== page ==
One understands why it is not practical to give the rate now, as everything must be in place, but if, after March 2003, existing vehicles meet the requirements, it seems unreasonable that they should not qualify for the new rate when in place—that was the second part of the question of my hon. Friend the Member for Christchurch. As I understand the clause, those vehicles that had not qualified on first registration will not qualify for the concession. Once everything is in place, if a vehicle meets that requirement, will it qualify?
That is a perfectly legitimate question. I should like to know whether any technical obstacles would prevent such an extension. I shall examine the issue.
A few hybrid vans meet the Euro IV standard. We do not know the number as there is no means of identifying them exactly. I do not know whether milk floats will be among them; certainly, electrical vehicles are exempt from VED, and most milk floats are electrical. I hope that that explanation of the clause, and my willingness to consider finding a way around a technical hurdle that would not impose undue expense or burden on the Exchequer or fiscal authorities, will enable hon. Members to give the clause a fair wind.
I am grateful to the right hon. Gentleman. He says that he will consider whether vans that qualify but were registered before 1 March next year will subsequently qualify for the concession. I should be grateful if he would say whether he will report to Committee members in sufficient time to enable us to consider whether we should revert to the matter on Report.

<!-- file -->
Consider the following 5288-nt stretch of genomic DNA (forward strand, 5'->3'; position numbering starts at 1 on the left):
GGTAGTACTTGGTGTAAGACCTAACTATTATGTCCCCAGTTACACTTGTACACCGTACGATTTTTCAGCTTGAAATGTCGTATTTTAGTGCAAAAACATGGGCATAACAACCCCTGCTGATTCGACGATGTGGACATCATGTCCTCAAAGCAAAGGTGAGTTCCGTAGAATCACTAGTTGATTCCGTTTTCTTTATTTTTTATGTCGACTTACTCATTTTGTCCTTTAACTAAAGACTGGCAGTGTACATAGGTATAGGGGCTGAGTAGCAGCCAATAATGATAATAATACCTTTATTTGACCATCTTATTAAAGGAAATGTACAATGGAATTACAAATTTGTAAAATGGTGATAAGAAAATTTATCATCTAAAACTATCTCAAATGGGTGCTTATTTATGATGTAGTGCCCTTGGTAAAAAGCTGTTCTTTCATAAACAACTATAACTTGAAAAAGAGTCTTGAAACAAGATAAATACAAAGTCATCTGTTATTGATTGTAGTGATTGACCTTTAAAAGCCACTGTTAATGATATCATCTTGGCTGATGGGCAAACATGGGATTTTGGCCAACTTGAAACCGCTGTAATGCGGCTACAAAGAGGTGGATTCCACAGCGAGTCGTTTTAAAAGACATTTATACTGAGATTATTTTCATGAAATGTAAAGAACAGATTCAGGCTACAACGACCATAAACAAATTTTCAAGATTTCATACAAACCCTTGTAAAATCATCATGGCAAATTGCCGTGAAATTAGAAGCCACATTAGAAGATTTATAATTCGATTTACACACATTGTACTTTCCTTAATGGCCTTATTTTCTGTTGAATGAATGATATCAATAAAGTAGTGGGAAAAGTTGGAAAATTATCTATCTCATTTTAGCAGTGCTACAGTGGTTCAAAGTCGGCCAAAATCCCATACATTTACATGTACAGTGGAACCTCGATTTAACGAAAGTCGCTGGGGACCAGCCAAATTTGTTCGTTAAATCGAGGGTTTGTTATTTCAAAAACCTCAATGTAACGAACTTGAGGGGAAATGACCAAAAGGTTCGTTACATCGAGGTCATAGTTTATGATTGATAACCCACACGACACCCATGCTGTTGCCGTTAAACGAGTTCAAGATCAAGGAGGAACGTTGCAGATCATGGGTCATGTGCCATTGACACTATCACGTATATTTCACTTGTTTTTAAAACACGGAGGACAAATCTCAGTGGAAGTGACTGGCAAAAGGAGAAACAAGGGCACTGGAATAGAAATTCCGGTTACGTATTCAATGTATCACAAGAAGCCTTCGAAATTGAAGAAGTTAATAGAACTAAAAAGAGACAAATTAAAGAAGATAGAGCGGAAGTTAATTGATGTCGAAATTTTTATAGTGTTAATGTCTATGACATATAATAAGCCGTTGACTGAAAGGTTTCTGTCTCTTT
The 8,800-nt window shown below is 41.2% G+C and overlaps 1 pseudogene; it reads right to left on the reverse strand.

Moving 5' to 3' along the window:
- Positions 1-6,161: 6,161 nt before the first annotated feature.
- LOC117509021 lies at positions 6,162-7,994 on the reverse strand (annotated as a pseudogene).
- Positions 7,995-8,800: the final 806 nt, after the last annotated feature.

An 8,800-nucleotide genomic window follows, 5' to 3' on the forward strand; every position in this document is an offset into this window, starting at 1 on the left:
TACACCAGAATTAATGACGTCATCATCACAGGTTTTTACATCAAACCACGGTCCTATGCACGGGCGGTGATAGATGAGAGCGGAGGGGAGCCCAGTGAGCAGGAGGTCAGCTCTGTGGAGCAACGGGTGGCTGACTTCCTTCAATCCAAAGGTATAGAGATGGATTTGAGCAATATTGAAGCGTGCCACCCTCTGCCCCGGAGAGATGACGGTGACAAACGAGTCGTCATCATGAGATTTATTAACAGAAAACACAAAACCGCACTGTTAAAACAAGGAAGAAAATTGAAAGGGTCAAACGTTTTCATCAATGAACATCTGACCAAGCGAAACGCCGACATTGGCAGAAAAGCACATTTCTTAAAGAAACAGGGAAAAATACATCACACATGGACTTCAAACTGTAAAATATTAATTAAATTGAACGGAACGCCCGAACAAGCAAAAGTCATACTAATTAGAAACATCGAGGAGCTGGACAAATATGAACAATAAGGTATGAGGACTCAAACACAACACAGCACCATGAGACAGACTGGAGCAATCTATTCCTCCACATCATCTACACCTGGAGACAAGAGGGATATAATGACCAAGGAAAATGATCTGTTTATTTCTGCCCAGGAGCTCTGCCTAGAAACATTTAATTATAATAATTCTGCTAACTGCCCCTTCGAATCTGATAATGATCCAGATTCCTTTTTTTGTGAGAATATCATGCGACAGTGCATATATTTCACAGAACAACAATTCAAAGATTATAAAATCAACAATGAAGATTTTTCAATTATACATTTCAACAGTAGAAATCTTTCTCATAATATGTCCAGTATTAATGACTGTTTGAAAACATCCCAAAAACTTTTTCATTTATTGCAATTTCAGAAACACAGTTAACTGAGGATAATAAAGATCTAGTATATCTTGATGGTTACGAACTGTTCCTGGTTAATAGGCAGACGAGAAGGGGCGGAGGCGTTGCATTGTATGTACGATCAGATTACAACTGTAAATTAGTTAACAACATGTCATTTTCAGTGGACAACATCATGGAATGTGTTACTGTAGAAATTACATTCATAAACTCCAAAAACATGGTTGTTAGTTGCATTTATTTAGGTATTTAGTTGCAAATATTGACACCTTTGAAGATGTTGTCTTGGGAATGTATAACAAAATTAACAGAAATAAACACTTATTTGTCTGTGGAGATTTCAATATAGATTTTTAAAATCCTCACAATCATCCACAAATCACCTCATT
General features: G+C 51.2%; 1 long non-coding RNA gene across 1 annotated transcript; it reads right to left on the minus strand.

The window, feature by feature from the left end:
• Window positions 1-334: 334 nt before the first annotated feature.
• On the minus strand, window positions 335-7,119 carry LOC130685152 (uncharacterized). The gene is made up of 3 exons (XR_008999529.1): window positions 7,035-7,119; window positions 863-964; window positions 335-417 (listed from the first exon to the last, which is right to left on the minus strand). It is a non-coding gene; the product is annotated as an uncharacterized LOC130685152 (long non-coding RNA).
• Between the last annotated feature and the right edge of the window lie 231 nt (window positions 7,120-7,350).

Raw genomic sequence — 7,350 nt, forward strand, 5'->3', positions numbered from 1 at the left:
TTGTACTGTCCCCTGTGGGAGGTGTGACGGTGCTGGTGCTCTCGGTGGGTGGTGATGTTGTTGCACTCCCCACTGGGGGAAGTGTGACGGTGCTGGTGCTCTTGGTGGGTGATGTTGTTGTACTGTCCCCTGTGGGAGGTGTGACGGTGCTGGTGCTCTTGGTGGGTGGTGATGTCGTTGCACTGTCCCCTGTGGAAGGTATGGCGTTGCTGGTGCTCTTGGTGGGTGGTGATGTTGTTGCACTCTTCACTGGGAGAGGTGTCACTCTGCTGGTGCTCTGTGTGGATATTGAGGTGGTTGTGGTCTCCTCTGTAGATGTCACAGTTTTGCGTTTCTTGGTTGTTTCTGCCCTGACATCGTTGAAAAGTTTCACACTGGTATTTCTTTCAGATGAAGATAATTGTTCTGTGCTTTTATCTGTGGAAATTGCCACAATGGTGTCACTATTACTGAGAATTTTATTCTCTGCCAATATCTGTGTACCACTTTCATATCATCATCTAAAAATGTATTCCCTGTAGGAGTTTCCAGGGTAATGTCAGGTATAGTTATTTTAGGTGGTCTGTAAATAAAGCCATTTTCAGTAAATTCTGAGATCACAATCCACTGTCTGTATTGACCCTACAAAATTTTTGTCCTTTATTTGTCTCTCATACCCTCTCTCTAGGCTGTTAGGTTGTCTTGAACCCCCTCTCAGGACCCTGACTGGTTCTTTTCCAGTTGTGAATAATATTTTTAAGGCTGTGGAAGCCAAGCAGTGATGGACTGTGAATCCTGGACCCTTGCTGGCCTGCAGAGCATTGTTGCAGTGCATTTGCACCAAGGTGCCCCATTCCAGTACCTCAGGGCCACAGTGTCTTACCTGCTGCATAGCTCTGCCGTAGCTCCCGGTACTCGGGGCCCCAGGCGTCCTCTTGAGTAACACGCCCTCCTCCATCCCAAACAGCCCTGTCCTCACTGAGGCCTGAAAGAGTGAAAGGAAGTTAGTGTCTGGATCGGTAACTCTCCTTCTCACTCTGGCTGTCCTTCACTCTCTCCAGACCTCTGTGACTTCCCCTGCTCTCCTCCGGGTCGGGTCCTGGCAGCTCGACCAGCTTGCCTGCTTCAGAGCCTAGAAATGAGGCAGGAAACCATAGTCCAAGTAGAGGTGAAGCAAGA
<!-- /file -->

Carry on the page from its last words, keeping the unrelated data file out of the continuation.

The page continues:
The Financial Secretary will probably know from his own constituency correspondence that many people who had acquired cars that should have qualified for reduced duty under the measure introduced for low-emission cars registered after spring 2001, would never be able to claim the reduced duty because they had purchased their cars in the previous six months or so and registered them before 1 March 2001. Bearing in mind that experience, the frustration that was caused and, frankly, the inability of Ministers to satisfy constituents who were adversely affected, I should be grateful if the Financial Secretary would reconsider the matter. The burden could be put on the car or van owner to supply the relevant information to the DVLA. With the help of the car manufacturer, it should all be available. Surely, we must be able to come up with a system that allows people who own vans that qualify under the scheme to benefit from it after 1 March next year, even if they acquired their vans prior to that date. I hope that the Financial Secretary will report on that before the end of the Committee, so that we can consider whether to revert to it on Report.
I hear what the hon. Gentleman says and shall write to him and other Committee members. However, I do not want to hold out too much hope. If Ministers could not satisfy the concerns about a category of vehicles in the past, and they will not, it may well be that we shall not be able to satisfy concerns about this category of vehicles either. One must not add undue administrative or financial burden or still more complexity to the system. As I said in my opening remarks, to be a pioneer is in itself a satisfaction, and that may have to be enough. However, I shall explore the issue and write to hon. Members.
Question put and agreed to.
Clause 16 ordered to stand part of the Bill.